Paul Kasriel and Asha Bangalore of Northern Trust lay out the case that the economy is turning. Highlights of their report (and the full report) are embedded below.
Importantly, Paul and Asha are NOT saying that the economy has “bottomed.” Just that the rate of decline is now decelerating. One of the main causes of this is the tremendous fiscal and monetary stimulus the government is pumping into the system. Paul discussed this in this previous piece, where he noted that it worked in the 1930s (until the government screwed up).
Paul and Asha’s assessment that we’ve past the quarter with the worst decline is consistent with what even bearish economists like Nouriel Roubini believe. Where Nouriel begs to differ is when growth will resume. Paul and Asha’s view, which is in line with the consensus, is that the economy will begin growing again in Q4. Nouriel thinks the economy will shrink 2% in Q4 and struggle all through 2010 (I tend to think he’s right, but the stimulus is a wildcard).
And then there are John Mauldin, Kyle Bass, and others who think that even if the economy stabilizes, it will just collapse again in 2010 and/or move sideways for years–like Japan’s.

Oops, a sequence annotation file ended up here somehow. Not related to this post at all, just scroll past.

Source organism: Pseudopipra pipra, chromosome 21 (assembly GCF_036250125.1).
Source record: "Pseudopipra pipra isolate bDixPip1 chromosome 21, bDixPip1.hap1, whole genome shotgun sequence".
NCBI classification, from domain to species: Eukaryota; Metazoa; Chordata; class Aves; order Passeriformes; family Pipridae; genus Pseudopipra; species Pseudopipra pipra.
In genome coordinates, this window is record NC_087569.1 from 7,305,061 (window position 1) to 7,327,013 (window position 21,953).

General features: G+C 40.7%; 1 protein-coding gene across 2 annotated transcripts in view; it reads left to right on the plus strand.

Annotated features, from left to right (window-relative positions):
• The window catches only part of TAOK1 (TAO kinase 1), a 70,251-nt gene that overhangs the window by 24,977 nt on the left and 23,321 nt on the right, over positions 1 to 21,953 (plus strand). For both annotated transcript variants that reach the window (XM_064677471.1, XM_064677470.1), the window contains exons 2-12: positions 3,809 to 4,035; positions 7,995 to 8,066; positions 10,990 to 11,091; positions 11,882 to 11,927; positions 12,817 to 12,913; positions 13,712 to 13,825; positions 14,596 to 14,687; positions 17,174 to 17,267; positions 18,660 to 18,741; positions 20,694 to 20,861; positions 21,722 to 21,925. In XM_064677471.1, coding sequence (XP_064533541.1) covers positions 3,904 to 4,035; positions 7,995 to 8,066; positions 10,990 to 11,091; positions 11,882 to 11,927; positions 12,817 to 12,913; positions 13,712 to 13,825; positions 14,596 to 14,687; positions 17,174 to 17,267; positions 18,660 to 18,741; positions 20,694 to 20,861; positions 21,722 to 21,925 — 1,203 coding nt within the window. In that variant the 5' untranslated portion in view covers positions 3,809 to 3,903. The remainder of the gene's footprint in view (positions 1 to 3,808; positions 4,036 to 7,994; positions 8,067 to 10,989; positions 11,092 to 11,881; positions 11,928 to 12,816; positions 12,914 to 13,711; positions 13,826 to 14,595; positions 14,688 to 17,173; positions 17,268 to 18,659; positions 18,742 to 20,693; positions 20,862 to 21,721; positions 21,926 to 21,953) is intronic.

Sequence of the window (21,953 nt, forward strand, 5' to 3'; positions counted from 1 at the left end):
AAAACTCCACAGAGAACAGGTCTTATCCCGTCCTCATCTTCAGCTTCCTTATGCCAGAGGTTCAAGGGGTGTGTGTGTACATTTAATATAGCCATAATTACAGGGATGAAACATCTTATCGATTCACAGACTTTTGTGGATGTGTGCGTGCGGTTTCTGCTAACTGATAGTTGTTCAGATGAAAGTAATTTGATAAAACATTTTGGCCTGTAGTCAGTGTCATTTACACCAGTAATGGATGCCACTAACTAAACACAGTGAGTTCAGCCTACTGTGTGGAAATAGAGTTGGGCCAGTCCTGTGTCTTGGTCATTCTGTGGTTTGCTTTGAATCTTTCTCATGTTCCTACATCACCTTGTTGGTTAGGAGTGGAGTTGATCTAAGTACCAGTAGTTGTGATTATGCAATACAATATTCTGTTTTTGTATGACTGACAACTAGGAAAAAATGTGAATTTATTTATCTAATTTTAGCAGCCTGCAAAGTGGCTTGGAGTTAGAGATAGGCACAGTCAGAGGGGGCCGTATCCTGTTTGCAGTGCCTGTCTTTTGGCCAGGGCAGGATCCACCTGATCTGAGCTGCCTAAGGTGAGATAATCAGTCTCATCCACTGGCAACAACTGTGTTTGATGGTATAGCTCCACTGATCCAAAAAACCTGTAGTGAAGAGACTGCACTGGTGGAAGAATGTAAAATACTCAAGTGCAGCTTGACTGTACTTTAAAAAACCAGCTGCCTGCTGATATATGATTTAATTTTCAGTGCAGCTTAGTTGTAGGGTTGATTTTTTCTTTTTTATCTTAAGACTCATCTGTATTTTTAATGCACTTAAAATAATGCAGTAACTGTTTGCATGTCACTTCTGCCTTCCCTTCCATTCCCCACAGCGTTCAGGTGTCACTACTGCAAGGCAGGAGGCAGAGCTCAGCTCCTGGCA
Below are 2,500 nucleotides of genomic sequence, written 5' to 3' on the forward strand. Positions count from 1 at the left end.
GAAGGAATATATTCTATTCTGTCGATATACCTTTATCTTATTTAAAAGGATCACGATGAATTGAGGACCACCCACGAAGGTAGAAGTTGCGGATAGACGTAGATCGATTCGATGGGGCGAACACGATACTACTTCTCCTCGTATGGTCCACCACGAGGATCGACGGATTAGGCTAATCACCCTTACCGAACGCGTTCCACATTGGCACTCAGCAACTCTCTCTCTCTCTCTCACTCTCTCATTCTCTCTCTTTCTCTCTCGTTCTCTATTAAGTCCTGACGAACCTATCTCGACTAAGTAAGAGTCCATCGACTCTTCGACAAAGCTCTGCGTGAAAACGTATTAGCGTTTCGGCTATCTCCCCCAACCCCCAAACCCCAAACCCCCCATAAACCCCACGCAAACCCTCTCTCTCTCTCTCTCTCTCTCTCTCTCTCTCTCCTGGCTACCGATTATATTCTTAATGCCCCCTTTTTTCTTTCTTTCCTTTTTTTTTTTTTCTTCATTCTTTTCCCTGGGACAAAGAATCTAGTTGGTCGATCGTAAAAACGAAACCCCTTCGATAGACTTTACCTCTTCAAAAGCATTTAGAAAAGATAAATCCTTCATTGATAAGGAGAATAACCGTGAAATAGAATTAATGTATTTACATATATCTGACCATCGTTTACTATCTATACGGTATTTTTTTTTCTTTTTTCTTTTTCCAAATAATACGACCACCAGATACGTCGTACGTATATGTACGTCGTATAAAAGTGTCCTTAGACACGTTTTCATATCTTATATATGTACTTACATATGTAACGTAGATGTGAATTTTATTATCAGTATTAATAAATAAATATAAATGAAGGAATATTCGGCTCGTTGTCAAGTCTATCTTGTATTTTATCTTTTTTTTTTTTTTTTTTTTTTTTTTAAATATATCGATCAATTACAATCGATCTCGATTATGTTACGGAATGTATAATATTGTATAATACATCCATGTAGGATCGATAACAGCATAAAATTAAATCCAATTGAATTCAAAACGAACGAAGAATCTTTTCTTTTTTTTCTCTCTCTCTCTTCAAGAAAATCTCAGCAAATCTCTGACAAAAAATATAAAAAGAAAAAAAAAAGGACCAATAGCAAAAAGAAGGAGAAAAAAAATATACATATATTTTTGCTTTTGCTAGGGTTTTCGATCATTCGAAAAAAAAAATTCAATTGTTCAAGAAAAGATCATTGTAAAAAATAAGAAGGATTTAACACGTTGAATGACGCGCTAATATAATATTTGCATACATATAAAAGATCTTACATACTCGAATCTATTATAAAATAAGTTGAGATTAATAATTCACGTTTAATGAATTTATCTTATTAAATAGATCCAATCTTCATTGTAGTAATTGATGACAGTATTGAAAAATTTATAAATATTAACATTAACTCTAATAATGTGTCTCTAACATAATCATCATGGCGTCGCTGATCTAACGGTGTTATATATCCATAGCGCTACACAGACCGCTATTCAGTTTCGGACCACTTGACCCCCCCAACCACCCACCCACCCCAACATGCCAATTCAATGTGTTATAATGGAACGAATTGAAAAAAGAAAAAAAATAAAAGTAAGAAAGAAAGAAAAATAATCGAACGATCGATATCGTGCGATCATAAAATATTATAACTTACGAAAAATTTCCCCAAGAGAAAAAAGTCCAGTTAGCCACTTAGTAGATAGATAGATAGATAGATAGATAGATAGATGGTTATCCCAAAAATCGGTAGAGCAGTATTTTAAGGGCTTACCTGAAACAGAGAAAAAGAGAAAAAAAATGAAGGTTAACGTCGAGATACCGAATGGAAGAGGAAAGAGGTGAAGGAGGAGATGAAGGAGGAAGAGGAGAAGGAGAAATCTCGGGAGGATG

Leaving aside the future, here are Kasriel and Bangalore’s key points on what has happened in the past three months that suggest the worst is over. For more detail, read their excellent report, which is embedded below.
The Chicago Fed survey bottomed in January and has turned up since. This survey is generally a good coincident indicator.
Same for the ISM:
And the Philly and Empire State manufacturing surveys:
Next, retail sales are finally growing again, after five quarters of decline:
Car and truck sales turned up in February and March, as did production (below):
As we’ve noted in several recent posts, housing is showing signs of bottoming (not prices, which will likely keep falling for a while, but activity). This is in part due to record housing affordability, although we think this measure is overrated. (It doesn’t much matter whether you can afford a house if you can’t sell the one you’ve got because your equity has disappeared.)
Housing starts appear to be bottoming. (This is actually bad for house prices–the last thing we need is more inventory–but it’s good for the construction industry).
Interest rate spreads are narrowing. This makes buying and building stuff more affordable. First, credit cards:
Then corporate bonds:
And the TED spread, which reflects the rate the biggest banks charge each other for money:
Lastly, in contrast to the big disasters of the 1930s and early 1970s, the money supply is growing:
Why is all this stuff important? Read Paul and Asha’s excellent report below. And check out the Northern Trust web site, where the firm generously makes Paul and Asha’s ongoing commentary available: